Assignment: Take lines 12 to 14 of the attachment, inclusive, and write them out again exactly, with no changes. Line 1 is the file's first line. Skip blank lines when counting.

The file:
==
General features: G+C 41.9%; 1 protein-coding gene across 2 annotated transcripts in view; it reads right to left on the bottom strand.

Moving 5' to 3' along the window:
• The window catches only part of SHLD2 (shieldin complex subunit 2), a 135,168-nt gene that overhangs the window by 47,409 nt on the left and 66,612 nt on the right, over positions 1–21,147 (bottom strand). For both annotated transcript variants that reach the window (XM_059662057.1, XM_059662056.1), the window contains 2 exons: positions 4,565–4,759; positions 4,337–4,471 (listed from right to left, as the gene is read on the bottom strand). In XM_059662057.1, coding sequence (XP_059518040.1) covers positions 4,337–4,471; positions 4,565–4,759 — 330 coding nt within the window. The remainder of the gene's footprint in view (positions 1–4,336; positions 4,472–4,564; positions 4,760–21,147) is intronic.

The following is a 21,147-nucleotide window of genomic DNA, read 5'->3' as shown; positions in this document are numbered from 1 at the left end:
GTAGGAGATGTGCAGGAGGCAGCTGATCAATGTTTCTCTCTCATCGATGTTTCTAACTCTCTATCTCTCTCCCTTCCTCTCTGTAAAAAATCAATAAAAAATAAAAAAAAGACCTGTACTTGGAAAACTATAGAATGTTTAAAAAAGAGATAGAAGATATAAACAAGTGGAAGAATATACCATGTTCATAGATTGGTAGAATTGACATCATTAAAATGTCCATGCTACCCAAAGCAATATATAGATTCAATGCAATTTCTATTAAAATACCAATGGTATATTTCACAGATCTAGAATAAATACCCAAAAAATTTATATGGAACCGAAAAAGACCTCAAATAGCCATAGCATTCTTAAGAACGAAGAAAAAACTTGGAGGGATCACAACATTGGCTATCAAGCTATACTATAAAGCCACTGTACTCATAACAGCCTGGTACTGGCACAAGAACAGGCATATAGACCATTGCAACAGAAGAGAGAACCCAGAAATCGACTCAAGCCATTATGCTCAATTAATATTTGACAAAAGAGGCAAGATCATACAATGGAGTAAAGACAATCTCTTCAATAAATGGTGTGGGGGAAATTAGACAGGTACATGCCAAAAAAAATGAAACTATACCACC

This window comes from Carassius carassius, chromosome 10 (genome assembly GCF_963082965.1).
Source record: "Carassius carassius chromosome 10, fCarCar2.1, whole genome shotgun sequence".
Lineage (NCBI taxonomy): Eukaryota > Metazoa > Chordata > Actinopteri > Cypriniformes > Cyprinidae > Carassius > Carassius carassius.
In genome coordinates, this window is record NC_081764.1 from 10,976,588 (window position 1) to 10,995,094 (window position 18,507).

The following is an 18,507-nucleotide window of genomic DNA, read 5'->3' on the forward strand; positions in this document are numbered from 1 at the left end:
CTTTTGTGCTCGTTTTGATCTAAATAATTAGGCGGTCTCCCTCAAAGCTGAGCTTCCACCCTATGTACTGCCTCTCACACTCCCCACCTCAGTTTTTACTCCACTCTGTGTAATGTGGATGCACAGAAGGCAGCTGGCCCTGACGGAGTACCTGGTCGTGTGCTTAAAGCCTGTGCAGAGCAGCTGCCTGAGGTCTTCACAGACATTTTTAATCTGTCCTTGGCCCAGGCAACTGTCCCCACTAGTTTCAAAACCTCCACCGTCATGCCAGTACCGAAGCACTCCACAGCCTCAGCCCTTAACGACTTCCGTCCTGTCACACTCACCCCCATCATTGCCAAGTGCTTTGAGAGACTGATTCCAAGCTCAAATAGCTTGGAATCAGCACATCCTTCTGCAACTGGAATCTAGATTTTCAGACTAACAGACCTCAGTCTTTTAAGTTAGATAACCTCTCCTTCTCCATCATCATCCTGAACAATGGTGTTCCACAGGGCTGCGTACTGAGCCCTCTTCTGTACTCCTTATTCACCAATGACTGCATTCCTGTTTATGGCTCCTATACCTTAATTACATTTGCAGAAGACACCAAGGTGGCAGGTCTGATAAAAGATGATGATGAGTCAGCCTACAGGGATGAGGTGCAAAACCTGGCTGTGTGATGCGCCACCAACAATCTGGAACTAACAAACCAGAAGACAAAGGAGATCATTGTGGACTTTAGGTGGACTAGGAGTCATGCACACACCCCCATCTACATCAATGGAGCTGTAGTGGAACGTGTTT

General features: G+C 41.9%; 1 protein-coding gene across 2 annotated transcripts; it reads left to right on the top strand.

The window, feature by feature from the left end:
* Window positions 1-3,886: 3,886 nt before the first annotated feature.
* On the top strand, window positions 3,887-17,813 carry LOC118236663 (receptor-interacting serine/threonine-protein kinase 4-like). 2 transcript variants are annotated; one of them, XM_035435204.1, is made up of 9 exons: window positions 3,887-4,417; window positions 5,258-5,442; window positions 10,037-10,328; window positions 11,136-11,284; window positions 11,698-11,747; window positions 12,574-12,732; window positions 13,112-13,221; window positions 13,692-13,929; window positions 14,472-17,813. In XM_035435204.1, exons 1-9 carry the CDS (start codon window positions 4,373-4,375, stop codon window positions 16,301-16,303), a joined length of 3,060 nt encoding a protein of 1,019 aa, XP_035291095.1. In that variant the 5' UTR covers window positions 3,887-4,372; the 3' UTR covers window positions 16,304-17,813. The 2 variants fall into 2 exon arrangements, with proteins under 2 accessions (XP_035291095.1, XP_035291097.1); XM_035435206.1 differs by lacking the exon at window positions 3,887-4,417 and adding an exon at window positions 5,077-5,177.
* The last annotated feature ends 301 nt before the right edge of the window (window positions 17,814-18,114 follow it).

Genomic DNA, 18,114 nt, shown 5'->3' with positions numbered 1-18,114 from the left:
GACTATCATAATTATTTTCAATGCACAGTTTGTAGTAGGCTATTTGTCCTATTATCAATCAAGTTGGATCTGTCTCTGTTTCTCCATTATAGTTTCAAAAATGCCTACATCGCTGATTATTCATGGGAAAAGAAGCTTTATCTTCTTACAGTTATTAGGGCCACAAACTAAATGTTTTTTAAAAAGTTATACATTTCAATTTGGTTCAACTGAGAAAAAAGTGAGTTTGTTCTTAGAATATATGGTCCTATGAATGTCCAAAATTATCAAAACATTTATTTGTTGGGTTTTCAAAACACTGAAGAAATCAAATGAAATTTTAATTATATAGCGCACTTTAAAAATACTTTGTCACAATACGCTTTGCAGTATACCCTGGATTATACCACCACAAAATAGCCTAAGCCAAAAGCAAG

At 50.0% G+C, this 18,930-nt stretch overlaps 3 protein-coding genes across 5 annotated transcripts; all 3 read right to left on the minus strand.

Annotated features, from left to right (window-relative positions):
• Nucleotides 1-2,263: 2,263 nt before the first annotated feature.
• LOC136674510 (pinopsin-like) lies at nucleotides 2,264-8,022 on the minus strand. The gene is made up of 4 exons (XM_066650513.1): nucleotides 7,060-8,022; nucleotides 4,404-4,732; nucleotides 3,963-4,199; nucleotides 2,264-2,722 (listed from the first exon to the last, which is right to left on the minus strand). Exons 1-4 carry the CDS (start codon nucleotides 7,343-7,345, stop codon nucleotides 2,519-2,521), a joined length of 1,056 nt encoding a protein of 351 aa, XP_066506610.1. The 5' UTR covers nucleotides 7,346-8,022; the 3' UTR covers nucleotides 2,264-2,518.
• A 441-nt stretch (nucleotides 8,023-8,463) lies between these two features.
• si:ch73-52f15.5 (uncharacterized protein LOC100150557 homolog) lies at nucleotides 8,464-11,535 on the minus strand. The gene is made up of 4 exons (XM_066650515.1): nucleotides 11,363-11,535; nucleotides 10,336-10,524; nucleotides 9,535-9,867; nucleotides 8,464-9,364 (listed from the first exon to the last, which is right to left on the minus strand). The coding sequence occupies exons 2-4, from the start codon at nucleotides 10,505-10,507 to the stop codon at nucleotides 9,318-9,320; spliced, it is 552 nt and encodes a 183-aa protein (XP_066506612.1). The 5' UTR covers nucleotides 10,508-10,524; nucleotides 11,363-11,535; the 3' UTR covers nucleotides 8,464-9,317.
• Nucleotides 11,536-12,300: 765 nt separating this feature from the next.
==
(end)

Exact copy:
General features: G+C 41.9%; 1 protein-coding gene across 2 annotated transcripts; it reads left to right on the top strand.

The window, feature by feature from the left end:
* Window positions 1-3,886: 3,886 nt before the first annotated feature.